- Virtue-signalling is when you say something right-on just to sound good to an audience (usually by agreeing with central proponents of the ideology/ central discussers of the issue)
- Therefore Paul John Watson is virtue-signalling.
Instead, I'd like to see people following CS Lewis's example: in the third section of his book Mere Christianity (1953) called Christian Behaviour, Lewis talks about Christianity's connection with compassion and empathy and how Jesus taught us never to limit these virtues regardless of who we may come in contact with in our lives. Lewis's most important point is that Christianity mandates that one "love your neighbor as yourself." All persons unconditionally love themselves. Even if one does not like oneself, one would still love oneself. Christians, he writes, "must also apply this attitude to others, even if they do not like them." Lewis calls this one of the "great secrets": "when one acts as if he loves others, he will presently come to love them." That's why the Hillary Clinton slogan campaign "Love Trump's Hate" resonates with Lutheran Christians like me. Trump may dehumanise immigrants who are "illegal" as criminals (bad hombres), Muslims who come from the Middle East (bad refugees) and women who dare to look him in the eye and rebuke him for terrible sexual assault behaviours which he must have known were wrong but felt he could undertake because he was "powerful" but it is better to love him unconditionally as a person and think of him as being redeemable than writing him off as a bad sort altogether, as he seems to have done to Hillary with his constant "Hillary for Prison" and NRA gun owners should "take Hillary out to protect the 2nd Amendment (Gun Rights) diatribes.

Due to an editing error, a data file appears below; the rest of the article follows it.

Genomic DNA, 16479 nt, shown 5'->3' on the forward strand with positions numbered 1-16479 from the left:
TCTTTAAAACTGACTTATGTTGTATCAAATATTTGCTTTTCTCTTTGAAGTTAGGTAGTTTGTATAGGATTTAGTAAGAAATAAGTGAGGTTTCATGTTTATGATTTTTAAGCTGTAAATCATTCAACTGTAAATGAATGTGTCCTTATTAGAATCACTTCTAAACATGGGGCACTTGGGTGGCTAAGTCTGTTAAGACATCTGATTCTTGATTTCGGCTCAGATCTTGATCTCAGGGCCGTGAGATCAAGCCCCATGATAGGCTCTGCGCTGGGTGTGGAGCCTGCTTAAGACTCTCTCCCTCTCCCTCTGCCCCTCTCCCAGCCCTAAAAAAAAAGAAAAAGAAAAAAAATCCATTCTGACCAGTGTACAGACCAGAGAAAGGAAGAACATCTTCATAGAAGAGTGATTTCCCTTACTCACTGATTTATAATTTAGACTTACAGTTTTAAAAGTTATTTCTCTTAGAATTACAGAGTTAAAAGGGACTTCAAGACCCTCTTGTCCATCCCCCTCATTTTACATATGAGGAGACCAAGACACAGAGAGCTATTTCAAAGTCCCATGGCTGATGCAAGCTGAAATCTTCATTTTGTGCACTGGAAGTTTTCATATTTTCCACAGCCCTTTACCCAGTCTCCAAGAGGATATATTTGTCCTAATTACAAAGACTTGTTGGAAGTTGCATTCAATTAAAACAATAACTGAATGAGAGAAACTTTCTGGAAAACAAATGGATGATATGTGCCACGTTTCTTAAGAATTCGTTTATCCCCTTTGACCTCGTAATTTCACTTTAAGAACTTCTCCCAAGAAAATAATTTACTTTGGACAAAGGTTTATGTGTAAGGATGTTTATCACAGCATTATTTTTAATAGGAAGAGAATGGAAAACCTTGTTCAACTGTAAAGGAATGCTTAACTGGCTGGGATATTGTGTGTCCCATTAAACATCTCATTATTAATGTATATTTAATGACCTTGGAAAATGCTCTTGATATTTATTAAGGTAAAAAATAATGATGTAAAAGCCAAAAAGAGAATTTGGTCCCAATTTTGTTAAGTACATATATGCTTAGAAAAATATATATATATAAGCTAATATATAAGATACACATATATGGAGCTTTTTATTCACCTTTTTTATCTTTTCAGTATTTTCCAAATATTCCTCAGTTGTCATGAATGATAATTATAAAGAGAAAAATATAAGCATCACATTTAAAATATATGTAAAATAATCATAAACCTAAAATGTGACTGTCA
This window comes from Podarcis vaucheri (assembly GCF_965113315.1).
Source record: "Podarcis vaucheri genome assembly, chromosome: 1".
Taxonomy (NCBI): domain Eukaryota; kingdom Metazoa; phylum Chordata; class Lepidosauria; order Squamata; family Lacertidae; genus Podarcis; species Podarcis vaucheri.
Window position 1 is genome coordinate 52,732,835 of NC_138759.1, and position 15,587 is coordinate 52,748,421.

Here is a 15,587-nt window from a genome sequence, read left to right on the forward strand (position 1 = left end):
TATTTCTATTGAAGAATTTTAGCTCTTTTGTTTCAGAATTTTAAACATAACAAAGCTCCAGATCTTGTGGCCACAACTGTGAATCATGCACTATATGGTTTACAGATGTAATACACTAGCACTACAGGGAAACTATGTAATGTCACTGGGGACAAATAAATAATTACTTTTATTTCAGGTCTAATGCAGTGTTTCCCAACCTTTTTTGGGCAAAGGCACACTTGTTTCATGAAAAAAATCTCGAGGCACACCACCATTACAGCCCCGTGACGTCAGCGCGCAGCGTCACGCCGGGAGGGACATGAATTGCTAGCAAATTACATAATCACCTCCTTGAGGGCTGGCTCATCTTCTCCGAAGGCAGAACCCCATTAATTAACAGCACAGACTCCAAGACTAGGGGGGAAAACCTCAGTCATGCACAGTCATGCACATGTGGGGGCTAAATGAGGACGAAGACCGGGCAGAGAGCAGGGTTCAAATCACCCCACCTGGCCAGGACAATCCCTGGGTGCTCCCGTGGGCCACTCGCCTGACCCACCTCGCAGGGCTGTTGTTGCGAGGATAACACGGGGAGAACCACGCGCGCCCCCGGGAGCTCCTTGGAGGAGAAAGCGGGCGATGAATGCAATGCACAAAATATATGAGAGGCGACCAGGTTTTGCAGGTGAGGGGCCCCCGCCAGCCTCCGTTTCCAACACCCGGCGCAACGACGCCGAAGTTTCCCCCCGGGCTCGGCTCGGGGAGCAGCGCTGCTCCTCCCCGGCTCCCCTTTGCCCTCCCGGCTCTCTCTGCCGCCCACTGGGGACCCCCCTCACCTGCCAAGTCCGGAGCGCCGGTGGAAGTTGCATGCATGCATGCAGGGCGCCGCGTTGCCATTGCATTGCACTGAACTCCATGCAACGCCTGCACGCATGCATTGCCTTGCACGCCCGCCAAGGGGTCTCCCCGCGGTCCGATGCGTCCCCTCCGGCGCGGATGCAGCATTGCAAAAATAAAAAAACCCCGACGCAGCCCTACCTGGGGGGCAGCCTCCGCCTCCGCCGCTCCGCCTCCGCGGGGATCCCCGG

Christians should believe in the power of redemption and that's why I find those Christians who want to combat redemption measures by believing in absolute death penalties or punishment for some women carrying out abortions or hating those who want to be married to each other but are of the same gender/sexuality weird. I find them to be very weird people. I don't hate them for their weirdness; I hope they will see the error of their logic and redeem themselves. Redemption is bestowed on us by God and is never rationed. Redemption is a form of compassion. If it is "virtue-signalling" to point that out, then so be it. As Jesus said to his disciples :“I am the vine; you are the branches. If a man remains in me and I in him, he will bear much fruit; apart from me you can do nothing....If you remain in me and my words remain in you, ask whatever you wish, and it will be given you. This is to my Father’s glory, that you bear much fruit....You did not choose me, but I chose you and appointed you to go and bear fruit—fruit that will last” (John 15:5, 7–8, 16). Maybe Trump will remember that even he has some benefit to humanity, albeit it may be quite skewered at the moment and his Alt-Right cult may follow him into demonstrating compassion to others online in the future if they are as "fundamentally Christian" as they purport themselves to be.